Oh Crap. US Census Reports New Homes Got Bigger in 2013
Maybe it’s all the refined carbohydrates. Maybe it’s the need to find storage for that 4K roll pack of toilet paper we got from Costco. Whatever the reason, American homes keep getting bigger–despite the environmental implications of doing so, despite research suggesting we don’t use that extra space. The “U.S. Census Bureau: 2013 Characteristics of New Housing” report came out a few days ago and the stats don’t look good. Here are some of the findings for new, single-family US homes built in 2013:
- Median house size was at an all time high of 2,478 sq ft–up from 2,390 the year before.
- Average house size was also bigger than ever at a whopping 2,662 sq ft–up from the previous all time high last year at 2,585.
- The southern region (Delaware to Texas) grew the most in the last ten years, boasting 15.3% growth for median housing size, versus 11.6% nationally for that same period.
Before we totally lose our you-know-what, some things should be noted:
- The 569K houses completed in 2013, while higher than the 483K the year before, is far less than the 1.6M in 2006, the peak of the housing bubble.
- More restrictive lending policies mean that most people buying homes in today’s market are wealthier repeat buyers, most of whom are looking for larger homes; this consideration might ostensibly skew the numbers to seem like there is a disproportionate demand for big homes.
- Lot size barely grew. The median lot size was 8,596 sq ft versus 8,577 the year before. Average lot size was 15,456 sq ft, down from 15,634 the year before.
- There were 195K new multifamily units completed in 2013. Up from 166 in 2012.
- Median and average square footage on multifamily units (1,059 and 1,107 sq ft) were down in size from 2012 (1,098 and 1,138 sq ft).
- There were 1K more multifamily buildings completed in 2013 than 2012.
Okay, now that we got that devil’s advocacy out of the way, we can ask, “what the hell?”
The fact is people–at least if this info is any indication–are not particularly good at saying yes to less, at least when they can afford more. An alloy of cheap labor, land and energy, particularly in the south, have made it easy for construction companies to offer relatively cheap and large houses. And with mortgage rates still hovering around 4%, there are still quite a few people able to buy these places.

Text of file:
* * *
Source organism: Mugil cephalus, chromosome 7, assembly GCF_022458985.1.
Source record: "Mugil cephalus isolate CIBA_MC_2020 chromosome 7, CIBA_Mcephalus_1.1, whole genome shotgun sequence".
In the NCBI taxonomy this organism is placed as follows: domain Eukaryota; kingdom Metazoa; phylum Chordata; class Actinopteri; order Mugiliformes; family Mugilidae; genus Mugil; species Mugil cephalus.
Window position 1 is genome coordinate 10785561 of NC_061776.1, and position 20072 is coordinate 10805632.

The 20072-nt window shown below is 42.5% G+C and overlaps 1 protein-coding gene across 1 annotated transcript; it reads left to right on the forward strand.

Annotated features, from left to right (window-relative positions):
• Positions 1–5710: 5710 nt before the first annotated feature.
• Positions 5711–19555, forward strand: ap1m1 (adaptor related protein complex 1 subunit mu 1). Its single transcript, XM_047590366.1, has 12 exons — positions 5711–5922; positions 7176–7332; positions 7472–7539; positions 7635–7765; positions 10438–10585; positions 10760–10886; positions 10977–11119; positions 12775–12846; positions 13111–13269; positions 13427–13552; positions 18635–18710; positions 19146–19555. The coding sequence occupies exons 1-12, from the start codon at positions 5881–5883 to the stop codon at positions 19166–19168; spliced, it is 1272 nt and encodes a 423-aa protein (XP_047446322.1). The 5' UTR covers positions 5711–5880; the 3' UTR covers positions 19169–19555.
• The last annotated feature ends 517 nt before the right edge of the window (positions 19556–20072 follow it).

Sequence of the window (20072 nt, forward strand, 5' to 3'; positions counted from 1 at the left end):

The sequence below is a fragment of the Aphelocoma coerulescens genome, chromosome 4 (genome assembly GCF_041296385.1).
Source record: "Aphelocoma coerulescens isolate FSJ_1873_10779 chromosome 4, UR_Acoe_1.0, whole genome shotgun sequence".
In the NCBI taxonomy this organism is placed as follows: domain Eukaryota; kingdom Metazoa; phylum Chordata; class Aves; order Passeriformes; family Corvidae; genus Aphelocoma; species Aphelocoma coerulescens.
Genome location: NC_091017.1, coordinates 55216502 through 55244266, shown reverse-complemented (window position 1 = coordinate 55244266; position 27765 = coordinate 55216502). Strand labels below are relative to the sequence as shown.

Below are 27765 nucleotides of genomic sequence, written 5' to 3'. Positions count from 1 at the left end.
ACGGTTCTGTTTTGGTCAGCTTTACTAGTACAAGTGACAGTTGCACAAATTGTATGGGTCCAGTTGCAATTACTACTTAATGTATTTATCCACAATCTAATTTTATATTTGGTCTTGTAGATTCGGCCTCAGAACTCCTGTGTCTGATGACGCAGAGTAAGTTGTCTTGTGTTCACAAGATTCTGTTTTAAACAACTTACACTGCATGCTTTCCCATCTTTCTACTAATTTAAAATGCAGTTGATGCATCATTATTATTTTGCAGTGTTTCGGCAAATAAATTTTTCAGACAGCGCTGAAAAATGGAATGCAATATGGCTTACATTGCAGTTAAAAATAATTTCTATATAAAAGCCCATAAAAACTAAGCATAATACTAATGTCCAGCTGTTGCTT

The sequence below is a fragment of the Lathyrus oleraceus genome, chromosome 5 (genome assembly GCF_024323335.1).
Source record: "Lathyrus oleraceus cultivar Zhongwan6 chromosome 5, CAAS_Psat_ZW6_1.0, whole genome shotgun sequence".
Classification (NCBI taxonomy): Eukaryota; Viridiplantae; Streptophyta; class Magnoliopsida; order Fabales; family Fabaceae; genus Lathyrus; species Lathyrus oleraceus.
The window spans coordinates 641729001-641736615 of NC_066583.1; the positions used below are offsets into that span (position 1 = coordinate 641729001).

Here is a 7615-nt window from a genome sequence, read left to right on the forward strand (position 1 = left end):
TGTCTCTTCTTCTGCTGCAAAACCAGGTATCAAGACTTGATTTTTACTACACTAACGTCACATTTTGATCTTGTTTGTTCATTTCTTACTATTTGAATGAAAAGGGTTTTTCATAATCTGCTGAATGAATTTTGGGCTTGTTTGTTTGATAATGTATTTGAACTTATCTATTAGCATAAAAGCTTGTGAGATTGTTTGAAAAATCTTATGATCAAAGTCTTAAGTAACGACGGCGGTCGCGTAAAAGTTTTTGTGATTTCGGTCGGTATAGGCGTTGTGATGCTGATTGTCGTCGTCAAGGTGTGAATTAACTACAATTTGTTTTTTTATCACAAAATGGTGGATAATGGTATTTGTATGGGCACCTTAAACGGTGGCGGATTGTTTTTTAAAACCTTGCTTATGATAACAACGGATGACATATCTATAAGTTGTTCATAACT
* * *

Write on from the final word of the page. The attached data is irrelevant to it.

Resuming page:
Neal Heery, founding partner of Atlanta Fine Homes Sotheby’s International Realty, told the Wall Street Journal that his clients still buy as much space as they can afford. He told WSJ this about their housing desires and the commensurate square footage increase:
Does the buyer want a third garage bay? They sure do. Do they want a master (bedroom) on the main (floor)? Sure, they do. By the time we get a third garage bay and a master on the main, it’s hard to build a house of less than 4,500 square feet.
Whether these desires would be as strong if builders were making smartly-designed, smaller, more affordable options is another matter. In other word, is supply dictating demand? Needless to say, these homes exacerbate sprawl, are more energy intensive and in all likelihood allow people to buy and store more stuff they don’t need. We can’t help but say we’re a bit bummed this monstrous home trend continues.
So what does all of this mean for the “small space movement” we at LifeEdited hope to herald?
Hopefully, it means nothing. There is still a growing trend toward centralized, urban living, particularly in younger generations–living that is pretty incompatible with McMansions. And when these younger generations get older, they might not opt for, nor want to or be able to maintain their folks six-bedroom McMansion. Furthermore, multifamily construction does continue to grow, albeit at a slower pace than we’d like. And think about it, housing patterns can change overnight. There were contractors building Chateaus right before the French Revolution. Then business fell off precipitously. Things change.
As author William Gibson put it, “The future is already here–it’s just not very evenly distributed.” In other words, before most things become mainstream they are unusual and seemingly anomalous–until they’re not. We like to believe that despite the re-embiggening of the American house, a downsized existence is still very much in our future. Whether people will choose that future like we hope they do, or whether it will be imposed on them by financial and environmental circumstances, remains to be seen.
Modern custom built luxury home image via Shutterstock